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Green Hotels
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by Sarah Howell

If you’re enthusiastic about being eco-friendly at home, you’ll be happy to learn that many hotels are now adopting the trend as well. But just how successful are the green hotels compared to those who have no eco-friendly modifications?

Hotels that are classified as “green” have a number of ways to keep such a status. Water saving techniques, such as low-flow showerheads, low-flow toilets, waterless urinals, and serving water only in request at hotel restaurants may sound like minimal measures that would have minimal effects, but these actions add up to many, many gallons saved per year. Hotels eliminate excess waste by asking vendors to deliver products in a minimal amount of packing, and recycling plastic, paper, and glass products. By also making minor changes and using ceiling fans, motion sensors for lights in public bathrooms, fluorescent bulbs, and other energy management systems, hotels can easily save electricity and become increasingly eco-friendly.

Some hotels across the nation are even going one step further. In cities such as Washington D.C., San Francisco, Vancouver, Dallas, and San Jose, hotels are adding beehives on the roof, chicken coops, and offering fresh and locally sourced honey and eggs. Collectively, these hotels keep around 2 million bees, producing about 5000 pounds of honey a year. Even the Waldorf Astoria in New York City has its own collection of bees on their roof: six hives and 300,000 honey-makers, to be exact. California seems to be embracing the idea of the chicken coup; Calistoga Ranch in Napa Valley currently keeps 12 chickens in, what else, a coup made of reclaimed-wood. Given the uniqueness of these hotel add-ons, it makes for a clever marketing feature as well. While the bees and chickens may be fairly inexpensive to keep and maintain, some hotels, like the Fairmont Waterfront in Vancouver, there are honey truffles (a.k.a. “Bee’s Knees”) and a Honey Lager on the menu for paying guests.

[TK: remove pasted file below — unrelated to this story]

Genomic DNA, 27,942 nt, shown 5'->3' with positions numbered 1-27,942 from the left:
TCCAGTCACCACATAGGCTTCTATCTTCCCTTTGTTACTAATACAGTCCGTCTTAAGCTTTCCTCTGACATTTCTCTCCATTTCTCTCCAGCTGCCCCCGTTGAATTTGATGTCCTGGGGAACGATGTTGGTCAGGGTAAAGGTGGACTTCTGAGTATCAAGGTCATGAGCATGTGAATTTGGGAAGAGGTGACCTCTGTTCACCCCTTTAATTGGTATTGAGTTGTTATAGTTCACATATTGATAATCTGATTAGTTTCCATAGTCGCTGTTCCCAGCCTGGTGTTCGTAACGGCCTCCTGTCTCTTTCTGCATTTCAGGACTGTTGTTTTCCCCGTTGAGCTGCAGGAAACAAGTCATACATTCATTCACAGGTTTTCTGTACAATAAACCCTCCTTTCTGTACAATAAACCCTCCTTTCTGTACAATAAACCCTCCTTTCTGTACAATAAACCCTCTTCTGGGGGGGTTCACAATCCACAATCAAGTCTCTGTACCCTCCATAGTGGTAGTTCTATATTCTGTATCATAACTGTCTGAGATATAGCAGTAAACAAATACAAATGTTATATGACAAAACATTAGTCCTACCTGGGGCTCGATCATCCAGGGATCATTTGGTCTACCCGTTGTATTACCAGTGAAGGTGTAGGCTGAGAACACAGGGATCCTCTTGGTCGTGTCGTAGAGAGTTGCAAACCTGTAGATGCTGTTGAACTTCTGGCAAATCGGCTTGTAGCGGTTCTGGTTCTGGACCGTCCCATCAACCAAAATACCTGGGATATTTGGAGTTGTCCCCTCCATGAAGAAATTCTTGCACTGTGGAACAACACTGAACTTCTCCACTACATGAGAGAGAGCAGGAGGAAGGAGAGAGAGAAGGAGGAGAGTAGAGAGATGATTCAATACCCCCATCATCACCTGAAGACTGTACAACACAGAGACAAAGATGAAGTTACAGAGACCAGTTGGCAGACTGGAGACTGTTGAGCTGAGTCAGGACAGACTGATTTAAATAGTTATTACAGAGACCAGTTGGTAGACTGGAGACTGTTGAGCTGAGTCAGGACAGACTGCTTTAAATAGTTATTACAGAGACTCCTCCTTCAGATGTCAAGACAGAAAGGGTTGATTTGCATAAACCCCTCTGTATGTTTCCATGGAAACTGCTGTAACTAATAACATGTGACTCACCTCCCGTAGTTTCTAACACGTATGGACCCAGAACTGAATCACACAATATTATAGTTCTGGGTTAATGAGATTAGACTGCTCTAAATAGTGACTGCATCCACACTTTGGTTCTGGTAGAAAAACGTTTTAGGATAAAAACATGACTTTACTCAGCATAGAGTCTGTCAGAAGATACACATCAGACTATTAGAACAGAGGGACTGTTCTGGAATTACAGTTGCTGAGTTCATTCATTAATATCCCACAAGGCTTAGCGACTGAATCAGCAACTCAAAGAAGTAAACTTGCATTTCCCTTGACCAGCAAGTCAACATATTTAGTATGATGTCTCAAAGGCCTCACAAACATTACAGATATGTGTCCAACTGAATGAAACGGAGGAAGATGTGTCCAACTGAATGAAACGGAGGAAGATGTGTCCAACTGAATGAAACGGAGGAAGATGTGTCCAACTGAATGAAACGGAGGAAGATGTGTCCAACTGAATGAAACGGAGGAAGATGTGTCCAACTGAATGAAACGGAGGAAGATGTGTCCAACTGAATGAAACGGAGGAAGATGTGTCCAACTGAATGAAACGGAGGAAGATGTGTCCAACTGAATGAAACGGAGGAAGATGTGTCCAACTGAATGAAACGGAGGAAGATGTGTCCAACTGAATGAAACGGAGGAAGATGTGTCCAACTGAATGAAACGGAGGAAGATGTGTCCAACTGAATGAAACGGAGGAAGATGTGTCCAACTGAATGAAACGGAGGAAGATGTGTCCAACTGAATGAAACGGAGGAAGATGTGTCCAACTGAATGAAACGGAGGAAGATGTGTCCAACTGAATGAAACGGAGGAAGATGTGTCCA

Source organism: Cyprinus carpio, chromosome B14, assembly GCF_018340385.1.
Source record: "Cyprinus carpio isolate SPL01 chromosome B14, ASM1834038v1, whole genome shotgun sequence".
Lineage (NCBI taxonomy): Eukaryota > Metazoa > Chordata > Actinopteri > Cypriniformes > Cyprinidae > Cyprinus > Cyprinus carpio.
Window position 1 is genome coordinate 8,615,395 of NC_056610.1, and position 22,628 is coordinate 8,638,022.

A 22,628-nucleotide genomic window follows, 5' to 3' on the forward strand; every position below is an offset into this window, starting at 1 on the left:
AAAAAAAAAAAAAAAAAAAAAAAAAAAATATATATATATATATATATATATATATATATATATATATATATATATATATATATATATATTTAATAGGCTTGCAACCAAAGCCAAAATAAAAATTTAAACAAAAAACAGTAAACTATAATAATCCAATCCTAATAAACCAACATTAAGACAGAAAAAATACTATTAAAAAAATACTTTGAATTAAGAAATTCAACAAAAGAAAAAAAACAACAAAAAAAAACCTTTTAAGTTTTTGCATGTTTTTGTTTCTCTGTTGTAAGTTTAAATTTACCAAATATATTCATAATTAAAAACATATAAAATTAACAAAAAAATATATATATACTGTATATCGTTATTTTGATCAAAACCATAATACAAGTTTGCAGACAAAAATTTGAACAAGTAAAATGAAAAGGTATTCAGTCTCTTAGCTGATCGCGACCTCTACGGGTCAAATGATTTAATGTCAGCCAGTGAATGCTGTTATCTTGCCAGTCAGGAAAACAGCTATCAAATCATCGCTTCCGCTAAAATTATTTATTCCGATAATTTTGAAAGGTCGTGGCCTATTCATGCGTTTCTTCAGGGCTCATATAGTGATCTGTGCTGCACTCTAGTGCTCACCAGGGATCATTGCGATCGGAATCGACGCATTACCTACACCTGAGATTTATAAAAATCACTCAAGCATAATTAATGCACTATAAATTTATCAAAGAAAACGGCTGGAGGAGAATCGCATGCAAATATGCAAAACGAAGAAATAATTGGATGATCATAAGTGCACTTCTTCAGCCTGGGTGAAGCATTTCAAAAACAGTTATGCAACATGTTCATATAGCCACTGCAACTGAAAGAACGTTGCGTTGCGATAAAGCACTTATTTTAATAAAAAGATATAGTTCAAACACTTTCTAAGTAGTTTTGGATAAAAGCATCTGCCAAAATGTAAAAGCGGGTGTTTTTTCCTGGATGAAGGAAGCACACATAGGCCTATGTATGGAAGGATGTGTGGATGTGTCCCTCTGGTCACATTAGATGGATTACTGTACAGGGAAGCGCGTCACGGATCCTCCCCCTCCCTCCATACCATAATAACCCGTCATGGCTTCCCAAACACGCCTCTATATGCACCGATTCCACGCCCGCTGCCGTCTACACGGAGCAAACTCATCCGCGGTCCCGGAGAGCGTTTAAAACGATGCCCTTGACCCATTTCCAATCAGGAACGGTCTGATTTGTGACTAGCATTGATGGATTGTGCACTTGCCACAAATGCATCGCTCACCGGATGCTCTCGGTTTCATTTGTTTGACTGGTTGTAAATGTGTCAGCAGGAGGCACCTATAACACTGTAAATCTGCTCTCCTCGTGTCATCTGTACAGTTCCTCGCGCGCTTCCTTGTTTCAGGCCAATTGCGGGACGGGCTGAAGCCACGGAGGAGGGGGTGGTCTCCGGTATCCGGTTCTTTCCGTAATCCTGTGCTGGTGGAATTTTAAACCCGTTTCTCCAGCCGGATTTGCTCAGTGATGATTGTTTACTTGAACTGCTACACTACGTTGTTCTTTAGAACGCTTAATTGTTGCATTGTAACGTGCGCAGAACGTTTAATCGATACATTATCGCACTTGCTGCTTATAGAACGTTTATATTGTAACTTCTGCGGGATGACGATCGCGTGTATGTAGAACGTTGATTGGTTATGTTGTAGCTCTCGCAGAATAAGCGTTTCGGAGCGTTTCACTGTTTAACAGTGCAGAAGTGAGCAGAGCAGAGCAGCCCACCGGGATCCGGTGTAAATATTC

So with all of these upgrades and measures to make a hotel more green friendly, do the results pay off? Maybe not as much as originally thought, one study found.

The Cornell University’s Center for Hospitality Research conducted a study comparing 3000 eco-certified hotels with 6000 other regular hotels across the country to see if the greener hotels had an advantage in attracting guests. The result? No booking advantage for promoting eco-friendly accomplishments from the green hotels.

But why would that be the case? Certainly the population, especially nowadays, should be enthusiastic about vacationing and producing less waste simultaneously. The report suggests, however, that some hotel guests are concerned that being eco-friendly comes with a sacrifice of amenities and comfort.

If more hotels made the switch to becoming eco-friendly, perhaps this wouldn’t be such a concern for the guests. If it became the norm, perhaps guests would be educated to the fact that with eco-friendly modifications, they wouldn’t need to sacrifice the environment for their vacation time.

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Mar 17, 2014: TryPeas

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